A pair of English Dr Wansbrough’s metalic nipple shields in their original round container.
Nipple shields were made from a variety of materials in the 18th and 19th centuries, wood, ivory and silver the most common. They were intended to protect the mothers sore nipples. They were often perforated allowing the baby to feed through them (probably with considerable difficulty). These unperforated examples would have been removed before feeding. The dangers of lead poisoning were well known when these were manufactured in the mid 19th century. They nonetheless came with the assurance that “They are in no way likely to be injurious to the infant”.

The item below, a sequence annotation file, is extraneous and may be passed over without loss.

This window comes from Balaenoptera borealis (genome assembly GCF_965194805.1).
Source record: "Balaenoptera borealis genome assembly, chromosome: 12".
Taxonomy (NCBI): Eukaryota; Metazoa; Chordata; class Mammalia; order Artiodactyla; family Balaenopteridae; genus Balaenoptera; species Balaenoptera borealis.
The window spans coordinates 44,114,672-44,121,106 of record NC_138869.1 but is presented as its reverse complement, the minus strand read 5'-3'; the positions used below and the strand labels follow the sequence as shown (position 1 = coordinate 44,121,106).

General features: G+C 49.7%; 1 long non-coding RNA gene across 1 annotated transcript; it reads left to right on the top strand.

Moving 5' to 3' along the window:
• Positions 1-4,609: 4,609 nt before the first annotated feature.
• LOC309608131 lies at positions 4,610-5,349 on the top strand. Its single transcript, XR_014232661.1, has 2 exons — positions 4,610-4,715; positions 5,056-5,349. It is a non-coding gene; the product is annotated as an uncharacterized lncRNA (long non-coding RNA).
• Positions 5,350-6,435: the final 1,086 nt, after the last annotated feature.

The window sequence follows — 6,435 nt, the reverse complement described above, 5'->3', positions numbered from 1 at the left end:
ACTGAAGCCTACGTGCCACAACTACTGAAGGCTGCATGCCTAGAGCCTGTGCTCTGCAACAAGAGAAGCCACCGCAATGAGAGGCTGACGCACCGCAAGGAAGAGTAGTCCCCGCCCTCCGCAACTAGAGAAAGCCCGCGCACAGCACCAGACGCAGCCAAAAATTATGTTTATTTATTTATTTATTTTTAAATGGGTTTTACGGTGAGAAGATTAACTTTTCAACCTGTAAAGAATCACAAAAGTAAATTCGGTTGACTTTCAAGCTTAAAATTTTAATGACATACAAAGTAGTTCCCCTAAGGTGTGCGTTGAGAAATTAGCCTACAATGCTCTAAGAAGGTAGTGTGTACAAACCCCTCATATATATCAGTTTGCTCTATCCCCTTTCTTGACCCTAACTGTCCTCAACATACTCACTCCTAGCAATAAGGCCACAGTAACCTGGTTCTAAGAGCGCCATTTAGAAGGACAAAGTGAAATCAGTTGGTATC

An advert from 1892 reads:
“For ladies nursing – By wearing the Wansbrough shields in ordinary use whilst nipples are healthy they screen from all external sources of irritation. They are easy to wear, holding on like limpets. Sore nipples heal whilst reposing in the bath of milk secreted within the shields, which give at the same time both comfort and protection.
At 1s. per pair or by Inland Post, 1s 2d. “